DC-X during flight

DC-X's second flight on September 11, 1993 (New Mexico Museum of Space History)


NASA agreed to continue funding of the DC-X and it was transferred to the agency completely in 1996. The next vehicle was called the DC-XA, "A" standing for "Advanced". Some of its upgrades included replacing the oxygen tank with one made of lithium-aluminum produced by Energia in Russia, replacing the hydrogen tank with a graphite-epoxy composite made by McDonnell Douglas, and improving the reaction control system from Aerojet. The first flight was on May 18, 1996 which resulted in a damaged aeroshell due to heating from performing a slow landing. Two more flights occurred on June 7 and 8 with a turnaround time of only 26 hours, proving such a complex vehicle like a rocket could be ready to go in a short amount of time like a jet aircraft. The flight on the 8th set an altitude record of 10,300 feet (3.14 km). The last flight took place on July 31 and went out with a bang— a landing strut failed to deploy and the vehicle tipped over as it touched the ground. Furthermore, a liquid oxygen tank that had cracked during testing caused a fire that resulted in more damage than could be repaired.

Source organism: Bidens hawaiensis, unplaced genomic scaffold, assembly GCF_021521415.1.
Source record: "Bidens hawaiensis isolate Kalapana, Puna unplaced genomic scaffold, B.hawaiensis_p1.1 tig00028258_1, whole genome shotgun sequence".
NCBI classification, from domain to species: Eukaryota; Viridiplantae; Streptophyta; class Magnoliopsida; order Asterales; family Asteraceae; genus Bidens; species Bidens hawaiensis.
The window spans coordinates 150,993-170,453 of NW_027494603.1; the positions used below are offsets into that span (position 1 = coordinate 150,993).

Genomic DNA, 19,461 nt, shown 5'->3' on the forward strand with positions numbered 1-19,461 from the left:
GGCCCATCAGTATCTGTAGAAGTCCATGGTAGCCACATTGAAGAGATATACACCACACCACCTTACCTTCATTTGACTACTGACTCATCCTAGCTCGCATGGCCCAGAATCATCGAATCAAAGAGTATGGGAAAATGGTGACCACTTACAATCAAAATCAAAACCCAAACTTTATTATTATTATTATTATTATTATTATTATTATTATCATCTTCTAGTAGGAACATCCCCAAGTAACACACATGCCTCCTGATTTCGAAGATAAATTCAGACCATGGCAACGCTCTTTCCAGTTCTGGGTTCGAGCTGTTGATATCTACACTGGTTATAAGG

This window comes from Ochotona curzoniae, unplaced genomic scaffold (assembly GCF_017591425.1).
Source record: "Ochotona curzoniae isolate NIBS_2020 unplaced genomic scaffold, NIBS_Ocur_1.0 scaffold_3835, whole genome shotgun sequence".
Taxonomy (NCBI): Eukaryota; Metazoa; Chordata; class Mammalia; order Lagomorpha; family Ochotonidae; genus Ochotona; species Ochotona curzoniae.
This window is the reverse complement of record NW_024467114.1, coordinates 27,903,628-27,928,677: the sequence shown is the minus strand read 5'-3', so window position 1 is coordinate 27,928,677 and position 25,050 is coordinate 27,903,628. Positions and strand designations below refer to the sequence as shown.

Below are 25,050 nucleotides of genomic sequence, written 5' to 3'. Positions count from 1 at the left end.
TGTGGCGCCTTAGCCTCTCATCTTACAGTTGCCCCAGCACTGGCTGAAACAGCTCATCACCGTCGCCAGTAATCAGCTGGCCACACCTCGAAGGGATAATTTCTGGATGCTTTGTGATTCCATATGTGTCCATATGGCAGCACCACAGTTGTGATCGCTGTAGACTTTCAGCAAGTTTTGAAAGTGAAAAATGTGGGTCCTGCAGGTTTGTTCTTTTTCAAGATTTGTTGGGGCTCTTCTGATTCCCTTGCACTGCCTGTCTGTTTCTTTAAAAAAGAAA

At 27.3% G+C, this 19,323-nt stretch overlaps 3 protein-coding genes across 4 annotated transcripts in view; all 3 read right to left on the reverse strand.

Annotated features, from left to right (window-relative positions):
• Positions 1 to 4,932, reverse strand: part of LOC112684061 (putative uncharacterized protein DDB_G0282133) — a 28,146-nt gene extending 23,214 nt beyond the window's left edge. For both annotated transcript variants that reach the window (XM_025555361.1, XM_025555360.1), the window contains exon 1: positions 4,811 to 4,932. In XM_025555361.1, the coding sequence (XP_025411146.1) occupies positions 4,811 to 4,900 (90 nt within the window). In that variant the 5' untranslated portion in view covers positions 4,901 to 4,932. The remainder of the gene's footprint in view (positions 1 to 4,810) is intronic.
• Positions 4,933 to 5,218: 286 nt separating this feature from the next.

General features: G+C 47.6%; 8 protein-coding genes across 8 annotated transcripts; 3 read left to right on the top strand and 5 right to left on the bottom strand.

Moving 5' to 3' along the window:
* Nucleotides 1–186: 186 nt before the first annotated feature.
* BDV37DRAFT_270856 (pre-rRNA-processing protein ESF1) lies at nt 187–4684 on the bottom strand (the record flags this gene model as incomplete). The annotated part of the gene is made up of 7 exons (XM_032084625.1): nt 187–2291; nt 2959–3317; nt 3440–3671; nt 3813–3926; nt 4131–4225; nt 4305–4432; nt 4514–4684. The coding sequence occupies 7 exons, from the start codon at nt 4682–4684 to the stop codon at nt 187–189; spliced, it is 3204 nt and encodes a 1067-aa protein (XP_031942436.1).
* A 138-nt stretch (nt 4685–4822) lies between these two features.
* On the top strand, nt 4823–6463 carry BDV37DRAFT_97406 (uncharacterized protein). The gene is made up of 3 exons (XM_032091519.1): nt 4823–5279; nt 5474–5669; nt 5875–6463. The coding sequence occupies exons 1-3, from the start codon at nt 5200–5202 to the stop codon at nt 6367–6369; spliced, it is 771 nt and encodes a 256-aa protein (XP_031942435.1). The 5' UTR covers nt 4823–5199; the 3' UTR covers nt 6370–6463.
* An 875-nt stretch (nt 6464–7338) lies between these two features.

NASA decided to call it quits after the failed flight primarily due to budget constraints; the agency had been working on Lockheed Martin's SSTO VentureStar before it adopted the DC-X. Not counting the DC-X's very final flight, the vehicle and the project were a success: They fulfilled their objectives of demonstrating VTOL capabilities and a fast turnaround.


DC-XA during flight

DC-XA's inaugural flight (NASA)